SINGAPORE (Dec 18): HSBC Global Research says Singapore’s domestic economy could improve, even as GDP growth is forecast to ease to 2.7% in 2018, from the 3.3% expected in 2017.

“It’s been a blockbuster year for Singapore. Rising external demand has led to a strong pick-up across the manufacturing sector this year, but semiconductors have contributed to most of the upside growth surprises,” says HSBC economist Chen Jingyang in the 1Q18 report on Asia economics.

According to Chen, the global demand for semiconductors has been driven by a global tech upswing since 2016.

However, Chen notes that while the export expansion supported impressive GDP growth, the pass-through to the domestic economy has been limited, especially in wages and consumption.

“Fortunately, a gradual recovery in service activities has boosted domestically-oriented industries,” says Chen. “Trade-related services such as financial services and ‘wholesale & retail trade’ have expanded, in line with faster growth seen in the region.”

In addition, real estate-related activities also saw a gradual turnaround over the past two quarters.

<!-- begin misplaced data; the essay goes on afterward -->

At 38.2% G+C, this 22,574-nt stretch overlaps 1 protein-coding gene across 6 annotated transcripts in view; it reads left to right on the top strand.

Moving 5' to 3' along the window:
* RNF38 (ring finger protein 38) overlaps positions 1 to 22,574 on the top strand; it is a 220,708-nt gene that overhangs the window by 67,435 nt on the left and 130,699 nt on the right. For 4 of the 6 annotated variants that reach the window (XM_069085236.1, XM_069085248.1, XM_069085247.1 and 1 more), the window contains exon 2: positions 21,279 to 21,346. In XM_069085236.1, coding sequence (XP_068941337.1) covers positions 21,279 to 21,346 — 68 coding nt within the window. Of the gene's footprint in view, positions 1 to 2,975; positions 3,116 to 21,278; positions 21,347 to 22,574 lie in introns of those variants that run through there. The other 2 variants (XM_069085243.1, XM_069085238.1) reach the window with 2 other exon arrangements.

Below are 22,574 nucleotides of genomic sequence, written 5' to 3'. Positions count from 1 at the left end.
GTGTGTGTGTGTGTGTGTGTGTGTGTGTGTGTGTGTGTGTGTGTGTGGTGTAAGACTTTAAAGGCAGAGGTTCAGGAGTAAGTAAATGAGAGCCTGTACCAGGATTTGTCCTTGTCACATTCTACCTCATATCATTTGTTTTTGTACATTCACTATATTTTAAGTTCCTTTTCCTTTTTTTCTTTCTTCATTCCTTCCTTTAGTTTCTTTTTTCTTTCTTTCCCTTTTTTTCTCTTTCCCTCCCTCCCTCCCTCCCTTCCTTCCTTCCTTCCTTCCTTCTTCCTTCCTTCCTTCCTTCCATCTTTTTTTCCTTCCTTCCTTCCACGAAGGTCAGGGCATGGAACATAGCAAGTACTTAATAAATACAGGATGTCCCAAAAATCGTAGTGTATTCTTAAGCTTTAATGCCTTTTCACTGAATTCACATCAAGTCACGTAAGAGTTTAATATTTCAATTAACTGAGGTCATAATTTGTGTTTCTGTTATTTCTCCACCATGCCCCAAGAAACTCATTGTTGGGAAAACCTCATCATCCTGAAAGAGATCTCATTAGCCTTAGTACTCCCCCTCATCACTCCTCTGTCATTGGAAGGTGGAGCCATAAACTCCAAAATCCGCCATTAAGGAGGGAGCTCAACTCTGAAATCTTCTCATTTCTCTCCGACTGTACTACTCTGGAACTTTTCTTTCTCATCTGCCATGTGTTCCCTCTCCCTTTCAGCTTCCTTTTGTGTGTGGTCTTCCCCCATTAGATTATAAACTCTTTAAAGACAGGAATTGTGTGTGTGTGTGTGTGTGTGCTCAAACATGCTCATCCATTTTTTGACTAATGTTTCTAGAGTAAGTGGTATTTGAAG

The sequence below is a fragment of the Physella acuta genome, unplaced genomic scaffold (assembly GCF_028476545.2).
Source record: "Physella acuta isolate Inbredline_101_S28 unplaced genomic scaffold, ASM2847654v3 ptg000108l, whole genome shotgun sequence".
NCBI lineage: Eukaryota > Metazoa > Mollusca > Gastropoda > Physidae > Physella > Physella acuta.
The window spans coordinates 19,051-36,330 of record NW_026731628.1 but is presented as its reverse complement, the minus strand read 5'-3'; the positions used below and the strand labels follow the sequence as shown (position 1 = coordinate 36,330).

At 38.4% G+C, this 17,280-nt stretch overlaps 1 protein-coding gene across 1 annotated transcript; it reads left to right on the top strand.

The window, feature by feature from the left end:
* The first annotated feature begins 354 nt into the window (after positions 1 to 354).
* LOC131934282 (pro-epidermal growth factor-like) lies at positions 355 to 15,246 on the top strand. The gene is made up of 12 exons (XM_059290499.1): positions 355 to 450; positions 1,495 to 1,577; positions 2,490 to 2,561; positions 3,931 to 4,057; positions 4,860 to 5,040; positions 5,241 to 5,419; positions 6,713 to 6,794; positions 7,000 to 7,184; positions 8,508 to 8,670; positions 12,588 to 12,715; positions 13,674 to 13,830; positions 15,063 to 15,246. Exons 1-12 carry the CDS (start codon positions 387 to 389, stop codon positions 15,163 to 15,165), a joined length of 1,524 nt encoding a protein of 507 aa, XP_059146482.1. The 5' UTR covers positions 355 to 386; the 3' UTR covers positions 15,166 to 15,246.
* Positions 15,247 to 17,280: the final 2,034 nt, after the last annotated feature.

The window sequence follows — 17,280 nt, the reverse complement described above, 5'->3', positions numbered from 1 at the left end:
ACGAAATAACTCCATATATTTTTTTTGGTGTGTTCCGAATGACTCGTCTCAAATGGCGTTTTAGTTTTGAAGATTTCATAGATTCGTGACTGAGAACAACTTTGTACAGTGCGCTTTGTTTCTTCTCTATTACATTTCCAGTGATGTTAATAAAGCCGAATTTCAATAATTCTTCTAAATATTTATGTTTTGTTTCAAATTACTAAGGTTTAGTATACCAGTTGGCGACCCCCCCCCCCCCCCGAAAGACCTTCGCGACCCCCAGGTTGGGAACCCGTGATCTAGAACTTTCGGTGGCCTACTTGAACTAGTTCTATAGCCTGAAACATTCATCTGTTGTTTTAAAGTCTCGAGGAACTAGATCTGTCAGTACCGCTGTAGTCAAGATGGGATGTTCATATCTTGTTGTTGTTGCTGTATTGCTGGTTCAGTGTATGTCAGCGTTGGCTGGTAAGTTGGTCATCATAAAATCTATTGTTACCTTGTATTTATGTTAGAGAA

See: Singapore economy forecast to grow by 3.3% for 2017: MAS survey

“We believe tech sector activity may ease slightly into next year as the pace of expansion in the global electronics industry tapers off gradually. But domestic-oriented activities will likely provide a greater boost to growth on the back of a more active property market and improving consumer sentiment,” Chen says.

According to Chen, the Monetary Authority of Singapore (MAS) is also likely to adopt a positive slope for the SGDNEER policy band in April.

“MAS is likely to raise the slope in increments, similar to the way it has eased policy since 2015, and will adjust based on the pace of the economic recovery and labour market improvements in the coming years,” Chen says.

At the same time, the analyst believes the government is likely to announce a GST hike from 7% to 9% in the 2018 budget, as lower growth has led tax revenue to fall short of rapidly growing expenditure on healthcare and infrastructure.

“We believe that a goods and sales tax (GST) rate hike is the most likely option given its broad reach and relatively low level compared with most regional peers,” Chen says.

In addition, Chen opines that Singapore’s property cooling measures are likely to stay – for now, at least.

See: Realty check

“Due to lingering household debt risks, we expect the MAS to maintain the broad array of macroprudential policies currently in place, especially since the recent property market activity stemming from ‘en bloc’ activity appears to be worrying the MAS,” Chen says.

MAS has “warned about ‘excessive exuberance’ in the property market, which could lead to a supply-demand imbalance,” the analyst notes.